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Journal of the Chilean Chemical Society

versão On-line ISSN 0717-9707

J. Chil. Chem. Soc. v.48 n.4 Concepción dez. 2003

http://dx.doi.org/10.4067/S0717-97072003000400011 

J. Chil. Chem. Soc., 48, N 4 (2003) ISSN 0717-9324

QUANTUM CHEMICAL MODEL FOR LITHIUM ELECTROCHEMICAL INTERCALATION INTO MOLYBDENUM DISULFIDE*

Fernando Mendizábal1, María Angélica Santa Ana1, Eglantina Benavente2, and Guillermo González1.

1Department of Chemistry, Faculty of Sciences, Universidad de Chile. Casilla 653, Santiago de Chile.
2Department of Chemistry, Universidad Tecnológica Metropolitana, Avenida José Pedro Alessandri 1242, Santiago de Chile
(Received : July, 31, 2003-Accepted : August 18, 2003)

ABSTRACT

Voltage- and incremental charge capacity-composition curves for the electrochemical formation of intercalates LixMoS2 were analyzed at the molecular level by developing a quantum chemical model focused on the variation of the electron chemical potential. Experimentally observed trends of the charge capacity in the range 0<x<0.6 are successfully described by the global hardness index as defined within the density functional theory. Contrasting with classical descriptions like the gas lattice model assuming complete lithium-MoS2 one electron transfer, proposed model leads, agreeing with previous experimental evidence, to a system in which electron density is partially retained in the lithium atom. The model permits moreover to identify a sequence of octahedral and tetrahedral sites as the more favorable migration pathway for the diffusion of lithium through the interlaminar space.

Key Words: Electron chemical potential, quantum chemical model, molydenum disulfide, electrochemical charge capacity, lithium intercalation.

INTRODUCTION

The interest on the intercalation chemistry of molybdenum disulfide has been growing notoriously during the last years (1-5). Contrasting with other transition metal dichalcogenides as those of Ti, Ta or Zr, whose ability for intercalating a variety of chemical species was rather well known still in the 70’s (6-8), most molybdenum intercalation compounds have been described during the last decade. Such a late development certainly deserves some attention.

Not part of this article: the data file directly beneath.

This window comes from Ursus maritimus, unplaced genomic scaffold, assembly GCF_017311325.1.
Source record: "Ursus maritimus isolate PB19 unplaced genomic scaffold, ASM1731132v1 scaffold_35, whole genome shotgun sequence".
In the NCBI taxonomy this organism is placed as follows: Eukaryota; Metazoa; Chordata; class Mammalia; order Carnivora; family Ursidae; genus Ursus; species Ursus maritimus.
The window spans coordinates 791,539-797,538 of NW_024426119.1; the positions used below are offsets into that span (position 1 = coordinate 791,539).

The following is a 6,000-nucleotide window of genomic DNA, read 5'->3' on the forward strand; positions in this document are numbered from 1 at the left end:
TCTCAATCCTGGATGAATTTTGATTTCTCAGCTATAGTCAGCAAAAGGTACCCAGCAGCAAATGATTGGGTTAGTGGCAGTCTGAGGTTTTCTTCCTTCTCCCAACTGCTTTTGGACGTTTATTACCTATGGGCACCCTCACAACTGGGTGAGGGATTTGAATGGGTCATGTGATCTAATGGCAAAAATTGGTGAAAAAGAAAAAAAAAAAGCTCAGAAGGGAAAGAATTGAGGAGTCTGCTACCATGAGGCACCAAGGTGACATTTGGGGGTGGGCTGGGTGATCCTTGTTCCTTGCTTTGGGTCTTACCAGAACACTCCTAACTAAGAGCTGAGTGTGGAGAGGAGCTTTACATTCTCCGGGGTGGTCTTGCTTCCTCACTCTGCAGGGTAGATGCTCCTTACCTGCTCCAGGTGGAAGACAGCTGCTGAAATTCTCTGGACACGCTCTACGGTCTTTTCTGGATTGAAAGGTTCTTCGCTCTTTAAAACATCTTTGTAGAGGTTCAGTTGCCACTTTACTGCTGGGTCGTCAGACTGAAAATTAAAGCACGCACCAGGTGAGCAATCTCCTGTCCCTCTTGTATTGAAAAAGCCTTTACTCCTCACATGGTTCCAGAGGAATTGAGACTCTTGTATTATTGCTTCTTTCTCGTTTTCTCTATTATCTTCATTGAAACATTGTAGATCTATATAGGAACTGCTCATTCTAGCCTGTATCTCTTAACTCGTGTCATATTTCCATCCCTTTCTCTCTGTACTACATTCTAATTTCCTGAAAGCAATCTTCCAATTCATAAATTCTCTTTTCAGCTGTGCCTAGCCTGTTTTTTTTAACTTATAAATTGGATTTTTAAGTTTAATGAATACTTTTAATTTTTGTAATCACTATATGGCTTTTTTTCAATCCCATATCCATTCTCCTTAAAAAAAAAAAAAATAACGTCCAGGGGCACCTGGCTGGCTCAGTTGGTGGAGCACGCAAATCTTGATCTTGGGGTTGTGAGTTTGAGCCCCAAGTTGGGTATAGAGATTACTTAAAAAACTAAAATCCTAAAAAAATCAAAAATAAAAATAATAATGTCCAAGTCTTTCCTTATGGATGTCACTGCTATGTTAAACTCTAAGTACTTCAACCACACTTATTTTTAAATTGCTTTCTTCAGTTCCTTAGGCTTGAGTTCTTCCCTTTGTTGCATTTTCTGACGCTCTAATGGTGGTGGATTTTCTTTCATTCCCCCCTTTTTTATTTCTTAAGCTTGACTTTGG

There are indeed features in both the thermodynamics and kinetics of the intercalation process in MoS2 which have retarded the progress of its chemistry. Normally the intercalation in transition metal dichalcogenides is associated to a redox process in which charge is transferred to the matrix (9,10). In systems with the Fermi level in the conduction band such a charge transfer is certainly thermodynamically easier than in a semiconductor like the MoS2 with a band gap of about 1.2 eV (11). In the latter, the charge transfer implies to occupy levels of relatively high energy in an originally empty conduction band. Such a hindrance should be apparently removed by a relatively drastic phase change. Thus, the pristine semiconducting 2Hb-MoS2 modification, exhibiting MoS6 units with a trigonal prismatic arrangement of sulfur atoms around the molybdenum, changes upon intercalation to a distorted 1T-MoS2 modification with the molybdenum coordinated octahedrically (12,13) which, as recently stablished by electron crystallographic studies, corresponds more properly to a WTe2 type structure (14). According to a qualitative description based on the comparison with the electronic band structure determined for TaS2, 1T-MoS2 should exhibit metal-like behavior because of a broad, partially occupied conduction band (15,16). Chemical lithium intercalation into MoS2 is widely known (17,18). The intercalation process is however relatively slow, so drastic reaction conditions or special procedures are necessary (19). Although the direct intercalation of amines or similar electron donors into MoS2 is not possible, a renaissance of the MoS2 intercalation chemistry has been observed. The key for such a development is an experimental method based on the exfoliation of the pristine matrix by a rapid hydrolysis of the lithiated product (5). The colloidal suspension of MoS2 molecular layers is then flocculated in the presence of the donor. The success of this procedure arises from the activation of the matrix by three ways: the reduction of the matrix by lithium intercalation, the stabilization of the octahedral modification, and the physical separation of the molecular layers. Intercalation dynamics is certainly also favoured by the activation process by lowering the energy barriers for lithium migration.